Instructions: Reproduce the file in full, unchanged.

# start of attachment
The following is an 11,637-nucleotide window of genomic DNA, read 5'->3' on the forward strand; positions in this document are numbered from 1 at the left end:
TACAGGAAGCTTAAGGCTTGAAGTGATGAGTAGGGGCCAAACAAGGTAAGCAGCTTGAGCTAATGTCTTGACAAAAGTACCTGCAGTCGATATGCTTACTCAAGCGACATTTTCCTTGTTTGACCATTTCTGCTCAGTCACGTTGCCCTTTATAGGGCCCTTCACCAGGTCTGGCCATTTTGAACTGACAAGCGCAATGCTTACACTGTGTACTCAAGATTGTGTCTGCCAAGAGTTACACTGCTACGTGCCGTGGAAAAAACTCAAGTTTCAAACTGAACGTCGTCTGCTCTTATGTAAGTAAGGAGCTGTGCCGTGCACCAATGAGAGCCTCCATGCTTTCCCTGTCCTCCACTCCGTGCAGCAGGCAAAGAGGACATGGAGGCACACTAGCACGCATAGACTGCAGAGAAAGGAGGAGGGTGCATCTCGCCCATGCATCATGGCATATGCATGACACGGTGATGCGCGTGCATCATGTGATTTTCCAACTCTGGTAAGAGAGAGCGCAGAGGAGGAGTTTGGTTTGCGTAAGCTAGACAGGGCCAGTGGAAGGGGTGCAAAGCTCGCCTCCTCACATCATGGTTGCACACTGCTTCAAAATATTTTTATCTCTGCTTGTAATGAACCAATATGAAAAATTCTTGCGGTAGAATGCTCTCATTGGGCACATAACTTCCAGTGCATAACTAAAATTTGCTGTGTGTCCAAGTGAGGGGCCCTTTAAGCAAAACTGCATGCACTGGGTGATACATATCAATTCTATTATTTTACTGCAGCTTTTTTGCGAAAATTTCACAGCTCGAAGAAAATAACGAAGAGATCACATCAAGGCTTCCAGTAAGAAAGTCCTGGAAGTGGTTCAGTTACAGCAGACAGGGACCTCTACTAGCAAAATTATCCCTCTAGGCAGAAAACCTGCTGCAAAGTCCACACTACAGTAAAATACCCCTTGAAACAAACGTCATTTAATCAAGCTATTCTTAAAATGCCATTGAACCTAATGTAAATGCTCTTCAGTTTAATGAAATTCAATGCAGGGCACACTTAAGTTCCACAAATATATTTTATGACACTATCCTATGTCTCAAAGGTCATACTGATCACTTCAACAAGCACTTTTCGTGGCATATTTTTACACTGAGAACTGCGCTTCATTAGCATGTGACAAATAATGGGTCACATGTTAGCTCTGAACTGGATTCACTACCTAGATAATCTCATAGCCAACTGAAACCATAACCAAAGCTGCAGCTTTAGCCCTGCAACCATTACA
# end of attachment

The following is an 11,637-nucleotide window of genomic DNA, read 5'->3' on the forward strand; positions in this document are numbered from 1 at the left end:
TACAGGAAGCTTAAGGCTTGAAGTGATGAGTAGGGGCCAAACAAGGTAAGCAGCTTGAGCTAATGTCTTGACAAAAGTACCTGCAGTCGATATGCTTACTCAAGCGACATTTTCCTTGTTTGACCATTTCTGCTCAGTCACGTTGCCCTTTATAGGGCCCTTCACCAGGTCTGGCCATTTTGAACTGACAAGCGCAATGCTTACACTGTGTACTCAAGATTGTGTCTGCCAAGAGTTACACTGCTACGTGCCGTGGAAAAAACTCAAGTTTCAAACTGAACGTCGTCTGCTCTTATGTAAGTAAGGAGCTGTGCCGTGCACCAATGAGAGCCTCCATGCTTTCCCTGTCCTCCACTCCGTGCAGCAGGCAAAGAGGACATGGAGGCACACTAGCACGCATAGACTGCAGAGAAAGGAGGAGGGTGCATCTCGCCCATGCATCATGGCATATGCATGACACGGTGATGCGCGTGCATCATGTGATTTTCCAACTCTGGTAAGAGAGAGCGCAGAGGAGGAGTTTGGTTTGCGTAAGCTAGACAGGGCCAGTGGAAGGGGTGCAAAGCTCGCCTCCTCACATCATGGTTGCACACTGCTTCAAAATATTTTTATCTCTGCTTGTAATGAACCAATATGAAAAATTCTTGCGGTAGAATGCTCTCATTGGGCACATAACTTCCAGTGCATAACTAAAATTTGCTGTGTGTCCAAGTGAGGGGCCCTTTAAGCAAAACTGCATGCACTGGGTGATACATATCAATTCTATTATTTTACTGCAGCTTTTTTGCGAAAATTTCACAGCTCGAAGAAAATAACGAAGAGATCACATCAAGGCTTCCAGTAAGAAAGTCCTGGAAGTGGTTCAGTTACAGCAGACAGGGACCTCTACTAGCAAAATTATCCCTCTAGGCAGAAAACCTGCTGCAAAGTCCACACTACAGTAAAATACCCCTTGAAACAAACGTCATTTAATCAAGCTATTCTTAAAATGCCATTGAACCTAATGTAAATGCTCTTCAGTTTAATGAAATTCAATGCAGGGCACACTTAAGTTCCACAAATATATTTTATGACACTATCCTATGTCTCAAAGGTCATACTGATCACTTCAACAAGCACTTTTCGTGGCATATTTTTACACTGAGAACTGCGCTTCATTAGCATGTGACAAATAATGGGTCACATGTTAGCTCTGAACTGGATTCACTACCTAGATAATCTCATAGCCAACTGAAACCATAACCAAAGCTGCAGCTTTAGCCCTGCAACCATTACA